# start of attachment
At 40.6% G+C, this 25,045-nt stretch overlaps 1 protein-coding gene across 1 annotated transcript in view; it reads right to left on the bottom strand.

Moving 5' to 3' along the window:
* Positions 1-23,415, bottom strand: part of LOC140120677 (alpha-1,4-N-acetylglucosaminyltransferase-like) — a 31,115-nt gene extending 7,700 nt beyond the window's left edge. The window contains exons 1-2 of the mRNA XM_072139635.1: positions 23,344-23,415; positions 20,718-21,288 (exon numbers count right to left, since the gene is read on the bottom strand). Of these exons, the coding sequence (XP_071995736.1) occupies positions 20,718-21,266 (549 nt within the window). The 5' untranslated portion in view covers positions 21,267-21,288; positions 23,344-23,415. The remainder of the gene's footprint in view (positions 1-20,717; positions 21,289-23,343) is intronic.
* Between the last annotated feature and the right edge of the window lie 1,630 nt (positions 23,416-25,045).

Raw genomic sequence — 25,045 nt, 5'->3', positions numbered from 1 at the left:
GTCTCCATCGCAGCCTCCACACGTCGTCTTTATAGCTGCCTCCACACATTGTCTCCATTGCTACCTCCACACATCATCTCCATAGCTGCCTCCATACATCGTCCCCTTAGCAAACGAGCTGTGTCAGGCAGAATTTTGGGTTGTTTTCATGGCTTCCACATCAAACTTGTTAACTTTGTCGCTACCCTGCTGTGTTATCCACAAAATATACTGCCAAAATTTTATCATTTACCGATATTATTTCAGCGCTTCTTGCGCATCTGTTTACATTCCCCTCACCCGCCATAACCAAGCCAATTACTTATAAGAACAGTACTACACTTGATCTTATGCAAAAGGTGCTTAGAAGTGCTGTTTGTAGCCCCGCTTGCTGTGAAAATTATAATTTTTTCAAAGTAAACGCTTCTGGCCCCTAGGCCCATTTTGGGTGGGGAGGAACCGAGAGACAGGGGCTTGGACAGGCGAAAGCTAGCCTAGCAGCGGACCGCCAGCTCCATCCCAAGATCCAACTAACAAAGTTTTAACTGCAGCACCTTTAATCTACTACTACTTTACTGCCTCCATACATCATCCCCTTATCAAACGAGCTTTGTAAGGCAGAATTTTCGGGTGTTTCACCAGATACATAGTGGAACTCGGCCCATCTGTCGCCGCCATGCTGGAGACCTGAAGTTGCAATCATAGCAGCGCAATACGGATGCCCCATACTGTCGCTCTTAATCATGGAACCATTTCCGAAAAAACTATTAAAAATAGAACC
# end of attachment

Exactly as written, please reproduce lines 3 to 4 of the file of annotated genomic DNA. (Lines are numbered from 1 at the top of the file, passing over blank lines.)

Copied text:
* Positions 1-23,415, bottom strand: part of LOC140120677 (alpha-1,4-N-acetylglucosaminyltransferase-like) — a 31,115-nt gene extending 7,700 nt beyond the window's left edge. The window contains exons 1-2 of the mRNA XM_072139635.1: positions 23,344-23,415; positions 20,718-21,288 (exon numbers count right to left, since the gene is read on the bottom strand). Of these exons, the coding sequence (XP_071995736.1) occupies positions 20,718-21,266 (549 nt within the window). The 5' untranslated portion in view covers positions 21,267-21,288; positions 23,344-23,415. The remainder of the gene's footprint in view (positions 1-20,717; positions 21,289-23,343) is intronic.
* Between the last annotated feature and the right edge of the window lie 1,630 nt (positions 23,416-25,045).